Well, I found a priest who was an expert at helping people with that and so things got better, and my image of God improved from a "zap you with lightning" image to a loving, merciful Father. But around that time the general panic attacks and agoraphobia started. Those were more about everyday life and trying to move into an adult career but bringing my anxiety baggage with me and my naivete' and inexperience being assertive with people. I was trying to teach - and not good at bearing the weight of being an "authority figure." I wasn't diagnosed with ADD (which was probably one big factor in my lack of confidence; there were others) until my 30s.

Then I had a panic attack while driving and that was the gateway into agoraphobia. Agoraphobia is somewhat misunderstood by a lot of people. It's not so much about not wanting to leave your house, though there are a subset of agoraphobics who are that way. But really, the overarching issue is that you don't want to do whatever things are your triggers unless you can find a way to feel emotionally safe while doing them. Often having a safe person - compassionate, not pushy, etc. is a way to feel safe and be able to do more things.

When I feel unsafe and started to panic, the OCD will kick in and start telling me things like I'm going to go crazy or even be tempted to do something unsafe like drive off a bridge. I can't stand to be anywhere near an open balcony high up, or on a prolonged elevated highway or highways in general - things like that. I know consciously that I'm not suicidal but I fear I'll be unable to resist. The anxiety escalates into a full-blown panic attack.

I take a lot of "comforts" along with me when I go somewhere - backpack with my cell phone chargers - I have two cell phones in case something happens to one :o - projects to occupy my mind if I get stranded, Bible and prayer books, even a small stuffed bunny. And always a water bottle. My getting ready to go routines would certainly look obsessive to most people. Part of that is being prepared for being "stuck" in a panic trigger situation, and the rest is ADD-anxiety about not forgetting anything, which would make me furious and upset later. :doh::mad:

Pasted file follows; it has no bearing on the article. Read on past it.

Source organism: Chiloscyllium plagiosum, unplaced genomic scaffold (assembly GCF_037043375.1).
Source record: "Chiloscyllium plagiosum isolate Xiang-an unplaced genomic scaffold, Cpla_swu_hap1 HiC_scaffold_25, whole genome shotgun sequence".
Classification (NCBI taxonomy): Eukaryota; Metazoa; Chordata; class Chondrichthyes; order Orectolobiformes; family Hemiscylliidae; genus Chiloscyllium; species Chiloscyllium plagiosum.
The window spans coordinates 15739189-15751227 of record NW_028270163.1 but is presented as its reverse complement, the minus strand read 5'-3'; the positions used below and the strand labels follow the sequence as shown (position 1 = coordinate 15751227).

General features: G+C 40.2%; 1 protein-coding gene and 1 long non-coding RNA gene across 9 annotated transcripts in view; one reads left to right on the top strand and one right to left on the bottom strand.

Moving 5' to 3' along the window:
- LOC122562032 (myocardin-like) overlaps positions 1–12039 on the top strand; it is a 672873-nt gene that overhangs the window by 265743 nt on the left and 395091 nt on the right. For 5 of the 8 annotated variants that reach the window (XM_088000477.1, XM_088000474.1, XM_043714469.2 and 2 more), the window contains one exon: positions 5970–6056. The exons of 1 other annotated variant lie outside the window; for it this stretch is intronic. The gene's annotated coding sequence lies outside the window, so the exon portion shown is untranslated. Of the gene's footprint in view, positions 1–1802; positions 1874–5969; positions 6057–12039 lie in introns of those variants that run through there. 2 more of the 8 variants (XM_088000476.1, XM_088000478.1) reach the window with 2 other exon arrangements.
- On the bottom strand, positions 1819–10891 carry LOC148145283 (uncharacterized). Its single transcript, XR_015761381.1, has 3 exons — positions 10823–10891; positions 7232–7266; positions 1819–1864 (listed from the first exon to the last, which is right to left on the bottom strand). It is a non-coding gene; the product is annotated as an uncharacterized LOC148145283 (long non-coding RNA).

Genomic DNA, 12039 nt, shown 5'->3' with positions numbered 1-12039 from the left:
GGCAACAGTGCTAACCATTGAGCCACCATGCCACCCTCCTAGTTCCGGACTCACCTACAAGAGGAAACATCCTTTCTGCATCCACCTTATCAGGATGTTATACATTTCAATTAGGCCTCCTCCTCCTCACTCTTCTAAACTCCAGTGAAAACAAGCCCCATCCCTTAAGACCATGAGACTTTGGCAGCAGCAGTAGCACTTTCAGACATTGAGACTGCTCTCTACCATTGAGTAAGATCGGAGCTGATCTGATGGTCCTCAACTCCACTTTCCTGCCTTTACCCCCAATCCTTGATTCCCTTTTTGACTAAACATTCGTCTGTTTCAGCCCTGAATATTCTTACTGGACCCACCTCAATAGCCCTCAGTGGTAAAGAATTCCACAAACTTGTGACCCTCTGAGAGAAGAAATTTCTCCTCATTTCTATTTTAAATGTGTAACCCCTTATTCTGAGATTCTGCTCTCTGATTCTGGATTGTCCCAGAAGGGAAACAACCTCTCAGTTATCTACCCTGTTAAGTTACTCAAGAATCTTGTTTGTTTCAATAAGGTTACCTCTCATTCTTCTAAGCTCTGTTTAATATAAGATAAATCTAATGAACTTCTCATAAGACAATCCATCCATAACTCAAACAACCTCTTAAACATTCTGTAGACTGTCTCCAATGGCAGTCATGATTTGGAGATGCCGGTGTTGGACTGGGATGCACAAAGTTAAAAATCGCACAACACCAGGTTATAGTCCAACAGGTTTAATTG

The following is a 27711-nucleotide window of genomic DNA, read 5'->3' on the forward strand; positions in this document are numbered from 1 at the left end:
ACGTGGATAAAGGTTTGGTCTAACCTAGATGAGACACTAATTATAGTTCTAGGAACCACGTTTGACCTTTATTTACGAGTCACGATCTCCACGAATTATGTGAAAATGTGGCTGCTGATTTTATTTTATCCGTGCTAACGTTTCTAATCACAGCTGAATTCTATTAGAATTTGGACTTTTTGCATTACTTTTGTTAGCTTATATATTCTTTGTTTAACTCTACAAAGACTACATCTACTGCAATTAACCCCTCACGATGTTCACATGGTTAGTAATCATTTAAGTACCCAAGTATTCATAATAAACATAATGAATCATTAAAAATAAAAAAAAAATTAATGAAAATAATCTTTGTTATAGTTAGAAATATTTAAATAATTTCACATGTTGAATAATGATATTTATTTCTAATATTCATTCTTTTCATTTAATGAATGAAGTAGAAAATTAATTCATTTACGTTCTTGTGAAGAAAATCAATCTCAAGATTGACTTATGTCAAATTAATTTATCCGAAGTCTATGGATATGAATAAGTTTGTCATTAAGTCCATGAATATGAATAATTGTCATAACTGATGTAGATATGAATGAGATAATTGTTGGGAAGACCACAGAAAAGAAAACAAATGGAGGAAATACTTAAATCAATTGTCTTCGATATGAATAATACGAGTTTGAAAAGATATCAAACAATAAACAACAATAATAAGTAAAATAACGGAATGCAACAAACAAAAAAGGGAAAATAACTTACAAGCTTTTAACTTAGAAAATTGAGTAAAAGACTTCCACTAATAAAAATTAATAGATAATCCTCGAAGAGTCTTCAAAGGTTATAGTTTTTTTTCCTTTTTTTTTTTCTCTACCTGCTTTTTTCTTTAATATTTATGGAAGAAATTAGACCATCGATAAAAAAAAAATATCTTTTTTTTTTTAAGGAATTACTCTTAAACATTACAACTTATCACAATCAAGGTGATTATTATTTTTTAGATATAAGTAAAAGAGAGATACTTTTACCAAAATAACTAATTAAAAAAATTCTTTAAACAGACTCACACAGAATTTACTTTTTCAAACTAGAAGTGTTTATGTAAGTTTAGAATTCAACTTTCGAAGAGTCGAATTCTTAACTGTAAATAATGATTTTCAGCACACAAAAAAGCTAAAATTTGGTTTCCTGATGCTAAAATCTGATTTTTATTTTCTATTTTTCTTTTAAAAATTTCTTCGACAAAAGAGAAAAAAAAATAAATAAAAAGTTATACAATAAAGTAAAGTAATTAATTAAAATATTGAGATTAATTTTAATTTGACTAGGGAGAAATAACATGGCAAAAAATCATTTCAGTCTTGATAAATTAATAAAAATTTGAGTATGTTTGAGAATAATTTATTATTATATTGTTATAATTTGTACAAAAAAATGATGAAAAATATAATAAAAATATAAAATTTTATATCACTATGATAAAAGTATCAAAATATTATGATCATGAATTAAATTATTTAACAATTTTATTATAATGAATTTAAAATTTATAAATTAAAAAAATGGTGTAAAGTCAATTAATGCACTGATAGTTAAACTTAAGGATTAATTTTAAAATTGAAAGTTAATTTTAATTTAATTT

So basically I'm a mess, LOL. :rolleyes:

acdc01
12-29-14, 04:14 PM
It seems to me they do cancel things out sometimes and other times makes them doubly as bad.

I don't have OCD but my dad has OCD/ADHD.

I'm always amazed that he always remembers to do certain routine chores every day (he's compulsed to do them) that I can never remember to do ever.

But he's also always organizing the garage cause he feels compelled to do so even though people always ask him not to. They get made cause he forgets where he "organized" everything to so it's really disorganizing, not organizing.

Maybe I'm seeing things, but it does seem like many of the successful business owners on this board have both OCD and ADHD instead of just ADHD.

OhLookABunny
01-07-15, 06:02 PM
It seems to me they do cancel things out sometimes and other times makes them doubly as bad.

I don't have OCD but my dad has OCD/ADHD.

I'm always amazed that he always remembers to do certain routine chores every day (he's compulsed to do them) that I can never remember to do ever.

But he's also always organizing the garage cause he feels compelled to do so even though people always ask him not to. They get made cause he forgets where he "organized" everything to so it's really disorganizing, not organizing.

Maybe I'm seeing things, but it does seem like many of the successful business owners on this board have both OCD and ADHD instead of just ADHD.

I wanted to be an entrepreneur but had wrecked my finances so badly - plus I don't know if I could handle the "managerial" part. But if I had enough seed money (know any rich benefactors? :D ) I could hire the management part out and just be the one-woman think tank.